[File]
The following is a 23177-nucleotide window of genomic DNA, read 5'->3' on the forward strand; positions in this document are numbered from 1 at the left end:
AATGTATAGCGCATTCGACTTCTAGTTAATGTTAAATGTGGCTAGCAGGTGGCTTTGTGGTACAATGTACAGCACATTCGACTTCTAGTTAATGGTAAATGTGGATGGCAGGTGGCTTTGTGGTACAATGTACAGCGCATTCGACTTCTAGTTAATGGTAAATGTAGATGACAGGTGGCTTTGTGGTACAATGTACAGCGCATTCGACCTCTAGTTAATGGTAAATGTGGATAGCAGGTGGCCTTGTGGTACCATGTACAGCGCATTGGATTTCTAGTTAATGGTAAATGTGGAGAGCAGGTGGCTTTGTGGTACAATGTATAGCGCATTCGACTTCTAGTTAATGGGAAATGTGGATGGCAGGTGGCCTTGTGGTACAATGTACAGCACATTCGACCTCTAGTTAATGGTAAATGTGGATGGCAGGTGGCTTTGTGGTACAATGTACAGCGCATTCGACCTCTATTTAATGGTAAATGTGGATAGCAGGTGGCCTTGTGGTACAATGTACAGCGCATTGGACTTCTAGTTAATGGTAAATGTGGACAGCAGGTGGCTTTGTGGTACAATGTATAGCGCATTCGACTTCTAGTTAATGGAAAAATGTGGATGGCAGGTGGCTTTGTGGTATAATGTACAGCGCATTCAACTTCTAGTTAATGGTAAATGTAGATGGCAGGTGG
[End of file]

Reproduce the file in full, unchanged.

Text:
The following is a 23177-nucleotide window of genomic DNA, read 5'->3' on the forward strand; positions in this document are numbered from 1 at the left end:
AATGTATAGCGCATTCGACTTCTAGTTAATGTTAAATGTGGCTAGCAGGTGGCTTTGTGGTACAATGTACAGCACATTCGACTTCTAGTTAATGGTAAATGTGGATGGCAGGTGGCTTTGTGGTACAATGTACAGCGCATTCGACTTCTAGTTAATGGTAAATGTAGATGACAGGTGGCTTTGTGGTACAATGTACAGCGCATTCGACCTCTAGTTAATGGTAAATGTGGATAGCAGGTGGCCTTGTGGTACCATGTACAGCGCATTGGATTTCTAGTTAATGGTAAATGTGGAGAGCAGGTGGCTTTGTGGTACAATGTATAGCGCATTCGACTTCTAGTTAATGGGAAATGTGGATGGCAGGTGGCCTTGTGGTACAATGTACAGCACATTCGACCTCTAGTTAATGGTAAATGTGGATGGCAGGTGGCTTTGTGGTACAATGTACAGCGCATTCGACCTCTATTTAATGGTAAATGTGGATAGCAGGTGGCCTTGTGGTACAATGTACAGCGCATTGGACTTCTAGTTAATGGTAAATGTGGACAGCAGGTGGCTTTGTGGTACAATGTATAGCGCATTCGACTTCTAGTTAATGGAAAAATGTGGATGGCAGGTGGCTTTGTGGTATAATGTACAGCGCATTCAACTTCTAGTTAATGGTAAATGTAGATGGCAGGTGG